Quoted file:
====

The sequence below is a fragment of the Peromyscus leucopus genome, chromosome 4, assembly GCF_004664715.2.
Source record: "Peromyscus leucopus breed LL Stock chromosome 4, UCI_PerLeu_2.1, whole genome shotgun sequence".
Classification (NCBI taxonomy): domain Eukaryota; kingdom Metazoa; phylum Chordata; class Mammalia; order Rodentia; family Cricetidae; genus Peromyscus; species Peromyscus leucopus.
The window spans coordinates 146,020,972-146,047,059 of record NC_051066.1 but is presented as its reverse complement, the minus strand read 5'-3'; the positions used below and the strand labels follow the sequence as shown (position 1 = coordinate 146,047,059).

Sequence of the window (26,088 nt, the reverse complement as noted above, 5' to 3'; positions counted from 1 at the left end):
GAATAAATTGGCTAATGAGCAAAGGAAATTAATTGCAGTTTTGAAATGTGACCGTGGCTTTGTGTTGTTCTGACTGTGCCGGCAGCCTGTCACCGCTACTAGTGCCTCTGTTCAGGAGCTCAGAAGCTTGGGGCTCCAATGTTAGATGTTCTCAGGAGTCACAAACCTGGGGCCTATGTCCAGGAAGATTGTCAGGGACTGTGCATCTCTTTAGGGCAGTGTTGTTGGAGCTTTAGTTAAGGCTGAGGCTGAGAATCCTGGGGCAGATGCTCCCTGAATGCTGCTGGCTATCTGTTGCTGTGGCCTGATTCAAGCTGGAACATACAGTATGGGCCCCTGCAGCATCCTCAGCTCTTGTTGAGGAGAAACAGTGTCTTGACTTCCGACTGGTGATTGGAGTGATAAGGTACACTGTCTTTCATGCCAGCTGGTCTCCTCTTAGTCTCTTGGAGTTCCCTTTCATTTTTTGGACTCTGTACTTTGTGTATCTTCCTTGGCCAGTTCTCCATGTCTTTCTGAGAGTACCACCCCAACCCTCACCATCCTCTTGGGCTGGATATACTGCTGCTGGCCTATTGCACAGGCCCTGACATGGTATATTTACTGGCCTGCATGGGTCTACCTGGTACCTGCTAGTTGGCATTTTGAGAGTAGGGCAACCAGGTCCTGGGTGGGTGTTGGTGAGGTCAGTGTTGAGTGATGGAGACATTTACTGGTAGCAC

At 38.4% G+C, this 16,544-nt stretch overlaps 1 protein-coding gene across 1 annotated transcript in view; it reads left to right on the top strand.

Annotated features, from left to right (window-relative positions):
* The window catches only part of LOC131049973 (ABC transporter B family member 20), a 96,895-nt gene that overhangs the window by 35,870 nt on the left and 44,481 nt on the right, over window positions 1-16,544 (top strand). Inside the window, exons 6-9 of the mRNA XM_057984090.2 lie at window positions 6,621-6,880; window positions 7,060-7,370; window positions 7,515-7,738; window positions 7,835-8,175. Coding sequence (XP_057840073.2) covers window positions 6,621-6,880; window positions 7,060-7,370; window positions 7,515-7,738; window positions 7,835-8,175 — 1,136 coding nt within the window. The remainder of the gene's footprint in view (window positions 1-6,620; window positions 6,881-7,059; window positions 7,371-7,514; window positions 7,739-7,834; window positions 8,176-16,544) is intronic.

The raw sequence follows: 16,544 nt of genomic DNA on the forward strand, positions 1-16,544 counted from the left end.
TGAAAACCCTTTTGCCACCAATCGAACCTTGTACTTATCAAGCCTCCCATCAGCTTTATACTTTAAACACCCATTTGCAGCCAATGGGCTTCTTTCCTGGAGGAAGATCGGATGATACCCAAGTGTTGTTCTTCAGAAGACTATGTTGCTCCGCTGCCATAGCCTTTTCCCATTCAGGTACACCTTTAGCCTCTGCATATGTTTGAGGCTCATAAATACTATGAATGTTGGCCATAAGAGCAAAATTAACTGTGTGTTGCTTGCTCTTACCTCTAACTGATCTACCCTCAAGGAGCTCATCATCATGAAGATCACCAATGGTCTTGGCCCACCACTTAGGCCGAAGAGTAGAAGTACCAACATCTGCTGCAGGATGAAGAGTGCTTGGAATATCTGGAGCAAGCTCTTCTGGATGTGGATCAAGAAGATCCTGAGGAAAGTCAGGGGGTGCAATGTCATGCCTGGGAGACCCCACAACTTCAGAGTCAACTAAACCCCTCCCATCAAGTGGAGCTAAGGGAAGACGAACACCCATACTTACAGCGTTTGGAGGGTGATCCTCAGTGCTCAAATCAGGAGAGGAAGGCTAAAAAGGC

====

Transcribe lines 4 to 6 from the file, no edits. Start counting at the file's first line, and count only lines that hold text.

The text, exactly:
The window spans coordinates 146,020,972-146,047,059 of record NC_051066.1 but is presented as its reverse complement, the minus strand read 5'-3'; the positions used below and the strand labels follow the sequence as shown (position 1 = coordinate 146,047,059).

Sequence of the window (26,088 nt, the reverse complement as noted above, 5' to 3'; positions counted from 1 at the left end):
GAATAAATTGGCTAATGAGCAAAGGAAATTAATTGCAGTTTTGAAATGTGACCGTGGCTTTGTGTTGTTCTGACTGTGCCGGCAGCCTGTCACCGCTACTAGTGCCTCTGTTCAGGAGCTCAGAAGCTTGGGGCTCCAATGTTAGATGTTCTCAGGAGTCACAAACCTGGGGCCTATGTCCAGGAAGATTGTCAGGGACTGTGCATCTCTTTAGGGCAGTGTTGTTGGAGCTTTAGTTAAGGCTGAGGCTGAGAATCCTGGGGCAGATGCTCCCTGAATGCTGCTGGCTATCTGTTGCTGTGGCCTGATTCAAGCTGGAACATACAGTATGGGCCCCTGCAGCATCCTCAGCTCTTGTTGAGGAGAAACAGTGTCTTGACTTCCGACTGGTGATTGGAGTGATAAGGTACACTGTCTTTCATGCCAGCTGGTCTCCTCTTAGTCTCTTGGAGTTCCCTTTCATTTTTTGGACTCTGTACTTTGTGTATCTTCCTTGGCCAGTTCTCCATGTCTTTCTGAGAGTACCACCCCAACCCTCACCATCCTCTTGGGCTGGATATACTGCTGCTGGCCTATTGCACAGGCCCTGACATGGTATATTTACTGGCCTGCATGGGTCTACCTGGTACCTGCTAGTTGGCATTTTGAGAGTAGGGCAACCAGGTCCTGGGTGGGTGTTGGTGAGGTCAGTGTTGAGTGATGGAGACATTTACTGGTAGCAC